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Re: MSL Question

Postby Nate W. » Thu Aug 31, 2017 1:29 pm

Remember guys we are here to help fellow scientists. Below are two articles on employee referral programs. One points out the potential problems with employees being reluctant to make referrals and the US News Report (Item 3) points out that one should start closer to the top in getting referrals.

https://money.usnews.com/money/blogs/ou ... -referrals

https://www.forbes.com/sites/lizryan/20 ... 704f5a1a2a

Dave's strategy assumes there are sufficient number of employee referral program in the biotech sector. Based on my experiences, I would be shocked if that number is greater than 5% of all companies in the biotech sector has employee have referral programs.

The approach does not take in account:

1) the candidate might not have a contact at a target company and has to expand their network?. Who do they call then or where do they start?

2) some candidates might be further along in their career given their age and others might have gone back to school to get additional degree(s) after significant experience (industry and academia). Who do they call then to network? Is who they call based on age or where they are professionally and/or what position they are seeking?

3) assumes all peer 2 contacts are willing to help or can actually help.

4) assumes all hiring practices are the same across the many different types of employers who might hire scientists (e.g. law firms, consulting, reagent companies, or family run VC firms).

All I am trying to point out is perhaps a more efficient way to network and get hired. This shouldn't upset anyone because it is being made on my part in an effort to help others.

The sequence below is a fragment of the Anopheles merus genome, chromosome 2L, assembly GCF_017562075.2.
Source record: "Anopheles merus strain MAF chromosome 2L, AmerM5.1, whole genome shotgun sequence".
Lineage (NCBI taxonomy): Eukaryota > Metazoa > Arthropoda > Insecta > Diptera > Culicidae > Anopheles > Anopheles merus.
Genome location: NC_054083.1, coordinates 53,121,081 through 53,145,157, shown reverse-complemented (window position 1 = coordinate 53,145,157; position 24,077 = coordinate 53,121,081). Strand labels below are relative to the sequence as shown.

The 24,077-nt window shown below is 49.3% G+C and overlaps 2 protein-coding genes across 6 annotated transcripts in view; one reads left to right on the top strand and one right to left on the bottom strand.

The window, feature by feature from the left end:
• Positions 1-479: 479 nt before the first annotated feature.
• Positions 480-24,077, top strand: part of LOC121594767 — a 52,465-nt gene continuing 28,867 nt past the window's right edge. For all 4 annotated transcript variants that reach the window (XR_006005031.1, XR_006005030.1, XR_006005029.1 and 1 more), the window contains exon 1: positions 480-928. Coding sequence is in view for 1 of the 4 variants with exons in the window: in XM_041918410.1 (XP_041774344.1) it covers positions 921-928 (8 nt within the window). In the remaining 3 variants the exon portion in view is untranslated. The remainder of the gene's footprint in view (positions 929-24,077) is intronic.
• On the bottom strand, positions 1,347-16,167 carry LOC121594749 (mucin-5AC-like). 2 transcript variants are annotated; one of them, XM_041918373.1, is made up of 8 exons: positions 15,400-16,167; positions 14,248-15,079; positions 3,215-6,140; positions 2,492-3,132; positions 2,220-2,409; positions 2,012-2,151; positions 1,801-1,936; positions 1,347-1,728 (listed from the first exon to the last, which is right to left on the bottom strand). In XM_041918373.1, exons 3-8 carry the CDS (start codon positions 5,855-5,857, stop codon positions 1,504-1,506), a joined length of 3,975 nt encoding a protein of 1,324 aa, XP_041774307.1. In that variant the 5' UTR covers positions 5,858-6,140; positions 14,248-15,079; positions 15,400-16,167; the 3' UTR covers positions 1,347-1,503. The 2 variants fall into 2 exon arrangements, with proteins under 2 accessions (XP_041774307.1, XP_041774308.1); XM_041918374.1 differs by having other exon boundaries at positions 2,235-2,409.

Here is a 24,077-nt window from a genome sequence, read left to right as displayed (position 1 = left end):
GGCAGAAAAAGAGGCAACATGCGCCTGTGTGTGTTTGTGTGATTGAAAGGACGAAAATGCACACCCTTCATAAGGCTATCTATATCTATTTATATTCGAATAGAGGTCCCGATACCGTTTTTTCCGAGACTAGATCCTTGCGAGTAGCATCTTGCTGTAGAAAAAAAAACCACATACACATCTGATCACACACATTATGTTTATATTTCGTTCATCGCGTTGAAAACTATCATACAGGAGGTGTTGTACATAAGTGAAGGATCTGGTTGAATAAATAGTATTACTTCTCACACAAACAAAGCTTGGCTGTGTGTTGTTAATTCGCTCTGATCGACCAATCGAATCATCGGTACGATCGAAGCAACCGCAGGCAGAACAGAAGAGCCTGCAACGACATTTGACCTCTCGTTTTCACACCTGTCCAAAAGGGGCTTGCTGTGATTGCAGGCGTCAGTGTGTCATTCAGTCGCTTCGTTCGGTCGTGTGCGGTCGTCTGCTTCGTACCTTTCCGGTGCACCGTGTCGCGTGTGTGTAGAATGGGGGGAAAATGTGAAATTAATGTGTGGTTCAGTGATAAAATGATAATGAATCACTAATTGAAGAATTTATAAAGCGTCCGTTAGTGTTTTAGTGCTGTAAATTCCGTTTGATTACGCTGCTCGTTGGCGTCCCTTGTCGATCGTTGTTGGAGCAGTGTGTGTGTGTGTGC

Personally, I have a lot of admiration and empathy for those experimental scientists who dedicate their lives to research and innovation; this comes from many years of experience in the laboratory. I think they often get short changed in the job market and the academia community who trains them often don't care about their future careers or even financially takes advantage of their labor. Thus, I will always support my fellow life scientists and help out when I can.
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Re: MSL Question

Postby Rich Lemert » Thu Aug 31, 2017 2:28 pm

Nate W. wrote:
1) the candidate might not have a contact at a target company and has to expand their network?. Who do they call then or where do they start?


There are several places one could start. Since this is a science-based audience, one place would be the technical literature (including patents) - searching for individuals associated with your target employer. The membership lists of appropriate professional organizations and alumni groups would also be a good place to start - as would a LinkedIn search.